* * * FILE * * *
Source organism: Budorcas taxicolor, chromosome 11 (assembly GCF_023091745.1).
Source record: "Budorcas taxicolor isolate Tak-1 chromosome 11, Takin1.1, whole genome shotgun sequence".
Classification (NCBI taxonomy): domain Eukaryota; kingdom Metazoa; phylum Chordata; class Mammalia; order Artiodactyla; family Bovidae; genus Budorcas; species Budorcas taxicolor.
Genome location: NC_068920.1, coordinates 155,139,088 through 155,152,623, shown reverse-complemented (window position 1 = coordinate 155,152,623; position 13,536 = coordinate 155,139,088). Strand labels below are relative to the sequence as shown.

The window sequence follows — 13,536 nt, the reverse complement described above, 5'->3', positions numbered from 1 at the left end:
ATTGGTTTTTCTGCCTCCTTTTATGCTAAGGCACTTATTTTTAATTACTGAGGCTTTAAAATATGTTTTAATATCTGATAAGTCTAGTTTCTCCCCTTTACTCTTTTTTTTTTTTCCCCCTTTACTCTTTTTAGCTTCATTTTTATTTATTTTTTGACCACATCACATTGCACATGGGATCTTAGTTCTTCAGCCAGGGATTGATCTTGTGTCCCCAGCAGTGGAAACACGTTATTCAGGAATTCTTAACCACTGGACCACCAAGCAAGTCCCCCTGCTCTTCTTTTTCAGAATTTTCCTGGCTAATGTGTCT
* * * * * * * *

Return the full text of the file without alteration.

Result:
Source organism: Budorcas taxicolor, chromosome 11 (assembly GCF_023091745.1).
Source record: "Budorcas taxicolor isolate Tak-1 chromosome 11, Takin1.1, whole genome shotgun sequence".
Classification (NCBI taxonomy): domain Eukaryota; kingdom Metazoa; phylum Chordata; class Mammalia; order Artiodactyla; family Bovidae; genus Budorcas; species Budorcas taxicolor.
Genome location: NC_068920.1, coordinates 155,139,088 through 155,152,623, shown reverse-complemented (window position 1 = coordinate 155,152,623; position 13,536 = coordinate 155,139,088). Strand labels below are relative to the sequence as shown.

The window sequence follows — 13,536 nt, the reverse complement described above, 5'->3', positions numbered from 1 at the left end:
ATTGGTTTTTCTGCCTCCTTTTATGCTAAGGCACTTATTTTTAATTACTGAGGCTTTAAAATATGTTTTAATATCTGATAAGTCTAGTTTCTCCCCTTTACTCTTTTTTTTTTTTCCCCCTTTACTCTTTTTAGCTTCATTTTTATTTATTTTTTGACCACATCACATTGCACATGGGATCTTAGTTCTTCAGCCAGGGATTGATCTTGTGTCCCCAGCAGTGGAAACACGTTATTCAGGAATTCTTAACCACTGGACCACCAAGCAAGTCCCCCTGCTCTTCTTTTTCAGAATTTTCCTGGCTAATGTGTCT